5298: John Kelly ETCHINGS DRAWINGS HAWAIIANS 1943 Hawai
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5298: John Kelly ETCHINGS DRAWINGS HAWAIIANS 1943 Hawai
Author: John Kelly
Publisher: Honolulu Star-Bulletin
Printing Year: 1943
Condition/Details: Bound in its original blindstamped paper-covered boards with graphic front cover, this art reference folio is a scarce chronicling of work by John Melville Kelly in Hawaii. The work is illustrated with full-page plates of Kelly's original work. The introduction reads as follows:
John Melville Kelly arrived in Honolulu in 1923 to take up a position with Town and Country Homes, Inc., a real estate development initiated by Charles R. Frazier. A background of over fifteen years with various advertising agencies in both New York City and San Francisco made Kelly an ideal man to introduce what Mr. Frazier termed "the first modern advertising campaign in Hawaii." After three years with Mr. Frazier, Kelly was put in charge of the art department of the Honolulu Star-Bulletin.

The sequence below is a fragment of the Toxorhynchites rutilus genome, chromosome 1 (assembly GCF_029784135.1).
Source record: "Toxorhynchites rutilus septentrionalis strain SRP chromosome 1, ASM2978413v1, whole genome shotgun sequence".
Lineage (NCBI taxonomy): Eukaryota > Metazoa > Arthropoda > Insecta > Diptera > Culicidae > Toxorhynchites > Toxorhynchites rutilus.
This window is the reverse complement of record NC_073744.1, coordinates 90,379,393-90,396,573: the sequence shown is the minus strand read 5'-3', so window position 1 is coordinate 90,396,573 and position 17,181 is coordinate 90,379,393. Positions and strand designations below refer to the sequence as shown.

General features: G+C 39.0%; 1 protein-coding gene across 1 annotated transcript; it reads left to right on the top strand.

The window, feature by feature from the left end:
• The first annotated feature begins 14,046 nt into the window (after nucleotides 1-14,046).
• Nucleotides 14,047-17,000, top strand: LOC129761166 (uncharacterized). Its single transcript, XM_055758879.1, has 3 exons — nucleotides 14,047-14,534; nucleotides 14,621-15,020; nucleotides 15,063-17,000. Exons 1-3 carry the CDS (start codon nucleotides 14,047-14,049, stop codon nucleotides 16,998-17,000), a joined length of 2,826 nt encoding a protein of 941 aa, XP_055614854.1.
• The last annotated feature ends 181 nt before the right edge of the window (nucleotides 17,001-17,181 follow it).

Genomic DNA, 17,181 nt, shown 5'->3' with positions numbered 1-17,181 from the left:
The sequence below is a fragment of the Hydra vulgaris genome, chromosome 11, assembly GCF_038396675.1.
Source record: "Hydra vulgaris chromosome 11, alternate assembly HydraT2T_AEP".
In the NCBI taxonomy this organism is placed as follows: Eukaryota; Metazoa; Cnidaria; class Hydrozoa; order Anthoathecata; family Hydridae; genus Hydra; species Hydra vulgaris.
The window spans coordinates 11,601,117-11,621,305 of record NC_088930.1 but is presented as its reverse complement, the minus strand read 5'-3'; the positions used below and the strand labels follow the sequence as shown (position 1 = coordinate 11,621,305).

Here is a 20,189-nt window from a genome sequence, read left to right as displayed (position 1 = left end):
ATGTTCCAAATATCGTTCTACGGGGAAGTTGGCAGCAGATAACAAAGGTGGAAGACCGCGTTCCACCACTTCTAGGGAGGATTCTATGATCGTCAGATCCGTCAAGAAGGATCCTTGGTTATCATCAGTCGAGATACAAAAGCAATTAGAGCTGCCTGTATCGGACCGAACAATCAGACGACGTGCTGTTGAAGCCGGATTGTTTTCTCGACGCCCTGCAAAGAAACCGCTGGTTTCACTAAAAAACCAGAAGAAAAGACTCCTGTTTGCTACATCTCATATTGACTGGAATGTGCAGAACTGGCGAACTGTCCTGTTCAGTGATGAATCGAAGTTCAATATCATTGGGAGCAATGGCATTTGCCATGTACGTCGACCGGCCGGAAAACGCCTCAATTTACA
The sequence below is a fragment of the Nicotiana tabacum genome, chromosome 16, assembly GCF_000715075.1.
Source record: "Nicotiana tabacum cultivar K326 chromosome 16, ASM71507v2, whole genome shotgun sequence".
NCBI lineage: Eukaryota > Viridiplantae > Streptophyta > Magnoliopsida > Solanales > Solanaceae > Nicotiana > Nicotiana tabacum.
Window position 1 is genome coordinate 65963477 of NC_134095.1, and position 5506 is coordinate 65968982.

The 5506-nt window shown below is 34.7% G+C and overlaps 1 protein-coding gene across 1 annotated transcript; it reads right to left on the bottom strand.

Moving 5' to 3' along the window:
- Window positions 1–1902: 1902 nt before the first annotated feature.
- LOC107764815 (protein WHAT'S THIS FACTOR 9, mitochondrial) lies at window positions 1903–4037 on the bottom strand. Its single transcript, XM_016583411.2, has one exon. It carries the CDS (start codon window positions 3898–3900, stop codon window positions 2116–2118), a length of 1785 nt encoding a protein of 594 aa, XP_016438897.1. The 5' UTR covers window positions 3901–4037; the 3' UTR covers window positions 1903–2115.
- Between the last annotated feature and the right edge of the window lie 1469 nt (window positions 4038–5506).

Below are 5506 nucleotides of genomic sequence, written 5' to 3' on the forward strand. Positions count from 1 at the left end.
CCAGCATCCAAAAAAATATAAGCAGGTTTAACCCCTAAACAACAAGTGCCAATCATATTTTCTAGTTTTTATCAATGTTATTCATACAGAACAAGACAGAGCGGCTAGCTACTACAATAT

However, Kelly was more than a commercial artist. For many years he and his sculptress wife had their own studio in San Francisco and whether it was the cloud-banked skies of Hawaii that nourished the desire or just the stubborn Irish in him that demanded freer expression, Kelly left a relatively sure salary after about ten years in Honolulu and decided upon the courageously insecure living of the freelance professional artist. Since that time John Kelly has made for himself an everlasting place among the artists of Hawaii and created an enviable name in the wider field of American Art.
Born on an Arizona ranch, where he lived for twenty years, Kelly's formal art training took place almost entirely in San Francisco where, in addition to his advertising work, he held a position on the staff of the San Francisco Examiner. His long training and experience with the inner workings of the printers' art had made him thoroughly familiar with the effect of an inked plate on white paper and one would have expected him to become a printmaker. Actually he did no such work until 1924 when one day, watching his wife print a plate for a class she was taking at the University of Hawaii, Kelly decided to try his hand at this "Sunday occupation" and with this his career as a printmaker had begun.